"Every Human Being shall be guaranteed opportunities to develop his/her capacities to the fullest extent possible through formal and informal education as a lifelong process.
"Among the highest priorities of any country should be the education of each Human Being, beginning with parents and other caretakers as first teachers, helping them to learn ways to lay the foundations of intelligence from pre-birth on. Teachers and others responsible for the development of human capacities must have available the most current, well-researched information on teaching and learning, taking into consideration respect for individual and cultural differences.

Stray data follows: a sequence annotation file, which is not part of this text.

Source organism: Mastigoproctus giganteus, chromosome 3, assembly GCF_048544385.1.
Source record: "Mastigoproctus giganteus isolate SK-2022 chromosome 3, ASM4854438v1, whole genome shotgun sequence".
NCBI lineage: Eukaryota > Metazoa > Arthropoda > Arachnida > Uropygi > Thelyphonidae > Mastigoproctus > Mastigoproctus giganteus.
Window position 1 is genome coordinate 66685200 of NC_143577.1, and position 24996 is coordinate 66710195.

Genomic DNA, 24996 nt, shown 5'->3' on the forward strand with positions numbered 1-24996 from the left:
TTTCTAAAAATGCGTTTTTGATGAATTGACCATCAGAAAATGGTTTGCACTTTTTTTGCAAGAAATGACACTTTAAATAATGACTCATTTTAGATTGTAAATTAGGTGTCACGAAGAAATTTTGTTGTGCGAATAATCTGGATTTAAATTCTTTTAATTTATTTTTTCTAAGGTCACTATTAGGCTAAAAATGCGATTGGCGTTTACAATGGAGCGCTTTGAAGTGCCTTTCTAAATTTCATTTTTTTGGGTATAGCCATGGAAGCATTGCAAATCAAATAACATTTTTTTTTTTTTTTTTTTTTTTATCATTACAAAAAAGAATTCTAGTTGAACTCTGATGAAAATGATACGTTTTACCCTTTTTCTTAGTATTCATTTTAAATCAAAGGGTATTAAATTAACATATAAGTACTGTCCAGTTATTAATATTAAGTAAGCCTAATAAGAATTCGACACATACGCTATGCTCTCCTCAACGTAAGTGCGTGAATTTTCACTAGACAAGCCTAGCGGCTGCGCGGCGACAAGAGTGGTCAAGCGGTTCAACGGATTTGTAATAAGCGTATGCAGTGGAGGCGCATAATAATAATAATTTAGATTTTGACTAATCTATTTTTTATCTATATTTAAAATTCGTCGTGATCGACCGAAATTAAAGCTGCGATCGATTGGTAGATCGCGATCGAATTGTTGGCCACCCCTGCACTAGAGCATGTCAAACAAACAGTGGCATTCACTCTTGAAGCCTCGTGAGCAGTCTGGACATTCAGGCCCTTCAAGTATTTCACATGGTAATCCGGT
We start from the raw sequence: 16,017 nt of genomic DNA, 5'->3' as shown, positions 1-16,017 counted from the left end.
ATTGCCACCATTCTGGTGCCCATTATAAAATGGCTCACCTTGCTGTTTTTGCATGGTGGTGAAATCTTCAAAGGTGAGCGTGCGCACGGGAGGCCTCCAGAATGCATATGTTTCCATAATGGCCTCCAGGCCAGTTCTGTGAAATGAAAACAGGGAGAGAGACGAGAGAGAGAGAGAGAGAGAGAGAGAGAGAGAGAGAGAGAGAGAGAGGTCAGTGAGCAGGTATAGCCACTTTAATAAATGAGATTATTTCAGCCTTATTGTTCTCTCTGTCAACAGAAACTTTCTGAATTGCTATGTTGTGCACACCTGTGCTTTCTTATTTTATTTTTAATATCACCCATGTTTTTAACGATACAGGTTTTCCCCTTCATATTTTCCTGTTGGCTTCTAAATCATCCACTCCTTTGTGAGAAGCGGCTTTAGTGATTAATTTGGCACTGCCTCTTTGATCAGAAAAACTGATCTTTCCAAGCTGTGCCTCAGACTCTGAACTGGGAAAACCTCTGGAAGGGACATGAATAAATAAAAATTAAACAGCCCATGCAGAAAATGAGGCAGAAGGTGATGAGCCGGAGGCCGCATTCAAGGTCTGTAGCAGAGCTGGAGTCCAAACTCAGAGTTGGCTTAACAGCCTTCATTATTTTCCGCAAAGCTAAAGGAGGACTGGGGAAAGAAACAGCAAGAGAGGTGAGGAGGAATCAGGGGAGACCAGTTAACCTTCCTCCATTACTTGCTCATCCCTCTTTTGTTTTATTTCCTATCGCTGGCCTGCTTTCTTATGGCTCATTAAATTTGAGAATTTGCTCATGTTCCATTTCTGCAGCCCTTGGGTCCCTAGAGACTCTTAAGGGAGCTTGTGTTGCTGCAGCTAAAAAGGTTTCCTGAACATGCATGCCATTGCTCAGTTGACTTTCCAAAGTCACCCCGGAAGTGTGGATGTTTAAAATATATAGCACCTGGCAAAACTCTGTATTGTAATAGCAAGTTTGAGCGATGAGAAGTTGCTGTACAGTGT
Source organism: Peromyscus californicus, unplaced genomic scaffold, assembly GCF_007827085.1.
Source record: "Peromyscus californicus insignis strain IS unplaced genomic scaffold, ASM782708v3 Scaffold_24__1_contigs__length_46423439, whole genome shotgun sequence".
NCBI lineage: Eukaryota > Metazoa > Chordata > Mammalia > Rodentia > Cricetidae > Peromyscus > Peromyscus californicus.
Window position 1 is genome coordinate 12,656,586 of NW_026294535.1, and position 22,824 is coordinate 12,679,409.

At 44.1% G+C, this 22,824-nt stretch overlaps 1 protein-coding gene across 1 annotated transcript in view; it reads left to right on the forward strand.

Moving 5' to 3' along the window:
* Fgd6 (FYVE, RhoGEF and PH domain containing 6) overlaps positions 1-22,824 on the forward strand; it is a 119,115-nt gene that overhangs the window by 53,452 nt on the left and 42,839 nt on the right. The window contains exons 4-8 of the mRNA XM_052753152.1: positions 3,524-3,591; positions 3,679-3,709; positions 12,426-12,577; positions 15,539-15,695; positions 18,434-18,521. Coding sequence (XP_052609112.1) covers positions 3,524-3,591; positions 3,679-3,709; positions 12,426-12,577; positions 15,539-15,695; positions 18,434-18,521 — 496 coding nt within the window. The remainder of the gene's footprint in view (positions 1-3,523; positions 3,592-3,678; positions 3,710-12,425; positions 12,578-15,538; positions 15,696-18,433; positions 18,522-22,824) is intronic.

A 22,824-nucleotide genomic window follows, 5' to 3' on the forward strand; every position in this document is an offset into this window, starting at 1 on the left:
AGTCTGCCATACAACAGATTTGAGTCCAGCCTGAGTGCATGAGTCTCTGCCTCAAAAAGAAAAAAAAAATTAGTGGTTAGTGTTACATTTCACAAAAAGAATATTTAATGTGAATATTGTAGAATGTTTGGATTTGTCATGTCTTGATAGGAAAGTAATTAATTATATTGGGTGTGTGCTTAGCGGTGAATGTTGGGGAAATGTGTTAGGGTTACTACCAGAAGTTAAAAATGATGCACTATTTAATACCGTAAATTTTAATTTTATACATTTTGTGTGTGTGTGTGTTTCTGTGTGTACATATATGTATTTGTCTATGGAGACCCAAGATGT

"A world-wide data-bank should be developed to facilitate the sharing of this information, translated on request into any language. Educational systems utilizing this information must help each individual to learn how to learn and how to think analytically and creatively in order to help each country solve the complex problems of our time, not only locally but globally.
"World peace depends on the fullest development of each Human Being in mind, body, and spirit."
The time has come to move this Charter into reality. The technology has been created, the research and information are available, and the world desperately needs human beings who have been given the opportunity to develop all of their capacities in order to create a positive future for humanity. It can be done.